But is the elimination of the early Jerusalem residence of Paul historically justifiable? Mere congruity with a plausible' theory of development will not serve to justify it. For the Jerusalem residence is strongly attested by the Book of Acts. The testimony of Acts can no longer be ruled out except for very weighty reasons; the history of recent criticism has on the whole exhibited the rise of a more and more favorable estimate of the book. And in the case of the early Jerusalem residence of Paul the testimony is so insistent and so closely connected with lifelike details that the discrediting of it involves an exceedingly radical skepticism. The presence of Paul at the stoning of Stephen is narrated in the Book of Acts in a concrete way which bears every mark of trustworthiness; the connection of Paul with Gamaliel is what might have been expected in view of the self-testimony of the apostle; the account of Paul's vision in the Temple (Ac^s xxii. 17-21) is based, in a manner which is psychologically very natural, upon the fact of Paul's persecuting activity in Jerusalem; the presence of Paul's sister's son in Jerusalem, attested in a part of the narrative of which the essential historicity must be universally admitted (Acts xxiii. 16-22), suggests that family connections may have facilitated Paul's residence in the city. Finally, the geographical details of the three narratives of the conversion, which place the event on a journey of Paul from Jerusalem to Damascus, certainly look as though they were founded upon genuine tradition. One of the details— the place of the conversion itself—is confirmed in a purely

incidental way by the Epistle to the Galatians, and the reader has the impression that if Paul had happened to introduce other details in the Epistles the rest of the narrative in Acts would have been similarly confirmed. Except for Paul's incidental reference to Damascus in Gal. i. 17, the conversion might have been put by Heitmuller and others in a place even more conveniently remote than Damascus from the scene of Jesus' earthly labors. But the incidental confirmation of Acts at this point raises a distinct presumption in favor of the account as a whole. The main trend of modern criticism has been favorable on the whole to the tradition embodied in the accounts of the conversion; it is a very extreme form of skepticism which rejects the whole framework of the tradition by eliminating the journey from Jerusalem to Damascus.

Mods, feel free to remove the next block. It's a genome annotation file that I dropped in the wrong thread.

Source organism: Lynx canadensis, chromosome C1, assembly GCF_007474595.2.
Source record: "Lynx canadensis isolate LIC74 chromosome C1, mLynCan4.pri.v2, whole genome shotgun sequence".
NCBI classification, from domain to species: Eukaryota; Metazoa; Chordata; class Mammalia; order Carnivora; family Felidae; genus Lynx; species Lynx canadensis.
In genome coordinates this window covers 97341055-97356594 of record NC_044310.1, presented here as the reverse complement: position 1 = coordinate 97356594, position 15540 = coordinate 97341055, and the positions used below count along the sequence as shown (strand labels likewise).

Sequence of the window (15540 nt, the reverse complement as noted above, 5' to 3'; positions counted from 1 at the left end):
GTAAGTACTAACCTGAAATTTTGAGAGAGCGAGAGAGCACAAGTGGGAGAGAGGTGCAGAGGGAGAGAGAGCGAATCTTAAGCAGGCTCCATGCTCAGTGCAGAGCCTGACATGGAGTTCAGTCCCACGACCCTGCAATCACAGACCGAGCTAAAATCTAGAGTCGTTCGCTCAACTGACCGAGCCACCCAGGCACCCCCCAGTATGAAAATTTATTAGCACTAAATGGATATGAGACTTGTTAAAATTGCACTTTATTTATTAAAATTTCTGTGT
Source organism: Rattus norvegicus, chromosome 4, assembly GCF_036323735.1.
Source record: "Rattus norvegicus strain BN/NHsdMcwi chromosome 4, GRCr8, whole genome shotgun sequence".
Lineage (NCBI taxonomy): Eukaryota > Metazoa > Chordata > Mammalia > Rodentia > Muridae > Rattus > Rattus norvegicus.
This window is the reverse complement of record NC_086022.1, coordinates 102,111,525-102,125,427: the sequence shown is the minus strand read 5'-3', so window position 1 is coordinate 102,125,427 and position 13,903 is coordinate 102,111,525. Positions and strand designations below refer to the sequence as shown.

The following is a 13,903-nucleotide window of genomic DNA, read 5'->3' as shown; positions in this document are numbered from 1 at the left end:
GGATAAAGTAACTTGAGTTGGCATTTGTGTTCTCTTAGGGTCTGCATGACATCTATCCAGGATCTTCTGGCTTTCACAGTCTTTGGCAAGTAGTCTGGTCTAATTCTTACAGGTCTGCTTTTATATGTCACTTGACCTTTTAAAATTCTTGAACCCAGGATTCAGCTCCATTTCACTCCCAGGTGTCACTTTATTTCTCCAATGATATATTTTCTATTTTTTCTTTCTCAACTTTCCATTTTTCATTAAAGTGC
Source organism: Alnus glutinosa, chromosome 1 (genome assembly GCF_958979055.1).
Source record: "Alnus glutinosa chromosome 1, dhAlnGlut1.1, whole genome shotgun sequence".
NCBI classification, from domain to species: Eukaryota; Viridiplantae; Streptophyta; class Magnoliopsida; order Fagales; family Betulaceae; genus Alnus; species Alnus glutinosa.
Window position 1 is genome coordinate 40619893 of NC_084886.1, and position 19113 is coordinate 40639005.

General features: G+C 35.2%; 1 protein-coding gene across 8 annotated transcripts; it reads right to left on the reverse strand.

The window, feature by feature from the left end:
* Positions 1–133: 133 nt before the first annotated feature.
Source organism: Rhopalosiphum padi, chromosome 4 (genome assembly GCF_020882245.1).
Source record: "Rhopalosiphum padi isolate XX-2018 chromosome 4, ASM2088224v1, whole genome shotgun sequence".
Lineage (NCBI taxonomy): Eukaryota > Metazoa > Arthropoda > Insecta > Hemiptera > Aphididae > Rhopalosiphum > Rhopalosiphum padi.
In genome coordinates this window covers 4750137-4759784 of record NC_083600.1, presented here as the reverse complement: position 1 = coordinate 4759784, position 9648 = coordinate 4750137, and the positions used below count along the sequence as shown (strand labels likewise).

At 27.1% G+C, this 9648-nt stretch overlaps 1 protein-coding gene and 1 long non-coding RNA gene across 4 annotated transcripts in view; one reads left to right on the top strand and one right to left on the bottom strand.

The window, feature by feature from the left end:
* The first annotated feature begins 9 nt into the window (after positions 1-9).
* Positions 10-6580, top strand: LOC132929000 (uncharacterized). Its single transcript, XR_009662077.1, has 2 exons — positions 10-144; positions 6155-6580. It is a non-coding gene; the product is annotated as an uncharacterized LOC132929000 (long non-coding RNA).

Enough has been said to show that the early Jerusalem residence of Paul stood absolutely firm in the tradition used by the author of Acts; the author has taken it as a matter of course and woven it in with his narrative at many points. Such a tradition certainly cannot be lightly rejected; the burden of proof clearly rests upon those who would deny its truthworthiness.

The only definite proof which is forthcoming is found in Gal. i. 22, where Paul says that after his departure for Syria and Cilicia, three years after his conversion, he was "unknown by face to the churches of Judaea which are in Christ." If he had engaged in active persecution of those churches, it is argued, how could he have been personally unknown to them?

By this argument a tremendous weight is hung upon one verse. And, rightly interpreted, the verse will not bear the weight at all. In Gal. i. 22, Paul is not speaking so much of what took place before the departure for Syria and Cilicia, as of the condition which prevailed at the time of that departure and during the immediately ensuing period; he is simply drawing attention to the significance for his argument of the departure from Jerusalem. Certainly he would not have been able to speak as he does if before he left Jerusalem he had had extended intercourse with the Judaean churches, but when he says that the knowledge of the Judaean churches about him in the period just succeeding his departure from Jerusalem was a hearsay knowledge merely, it would have been pedantic for him to think about the question whether some of the members of those churches had or had not seen him years before as a persecutor.